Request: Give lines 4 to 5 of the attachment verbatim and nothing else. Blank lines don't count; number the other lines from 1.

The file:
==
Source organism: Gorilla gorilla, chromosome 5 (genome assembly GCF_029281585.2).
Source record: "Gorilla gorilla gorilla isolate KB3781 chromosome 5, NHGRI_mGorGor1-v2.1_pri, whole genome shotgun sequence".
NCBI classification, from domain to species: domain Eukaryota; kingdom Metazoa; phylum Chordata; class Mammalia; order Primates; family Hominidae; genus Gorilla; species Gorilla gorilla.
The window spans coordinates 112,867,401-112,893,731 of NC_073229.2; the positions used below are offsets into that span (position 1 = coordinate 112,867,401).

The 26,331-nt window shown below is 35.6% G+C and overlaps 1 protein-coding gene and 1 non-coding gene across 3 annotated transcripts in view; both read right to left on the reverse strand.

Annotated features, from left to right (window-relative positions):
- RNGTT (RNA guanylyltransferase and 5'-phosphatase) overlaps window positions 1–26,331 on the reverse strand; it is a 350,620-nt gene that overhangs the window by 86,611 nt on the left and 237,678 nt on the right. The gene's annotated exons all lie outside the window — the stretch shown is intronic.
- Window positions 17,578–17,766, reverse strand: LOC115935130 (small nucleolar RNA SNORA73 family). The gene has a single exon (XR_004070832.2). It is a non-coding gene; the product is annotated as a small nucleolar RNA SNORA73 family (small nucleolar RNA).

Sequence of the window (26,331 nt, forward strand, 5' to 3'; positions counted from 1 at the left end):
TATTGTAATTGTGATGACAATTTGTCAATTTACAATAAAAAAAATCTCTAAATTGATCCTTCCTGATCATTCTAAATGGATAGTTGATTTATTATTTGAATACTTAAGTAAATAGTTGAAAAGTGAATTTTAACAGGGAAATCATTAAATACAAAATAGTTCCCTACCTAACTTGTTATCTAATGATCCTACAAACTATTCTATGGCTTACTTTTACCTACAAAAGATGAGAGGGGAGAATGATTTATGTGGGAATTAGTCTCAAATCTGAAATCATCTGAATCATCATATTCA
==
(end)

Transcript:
The window spans coordinates 112,867,401-112,893,731 of NC_073229.2; the positions used below are offsets into that span (position 1 = coordinate 112,867,401).

The 26,331-nt window shown below is 35.6% G+C and overlaps 1 protein-coding gene and 1 non-coding gene across 3 annotated transcripts in view; both read right to left on the reverse strand.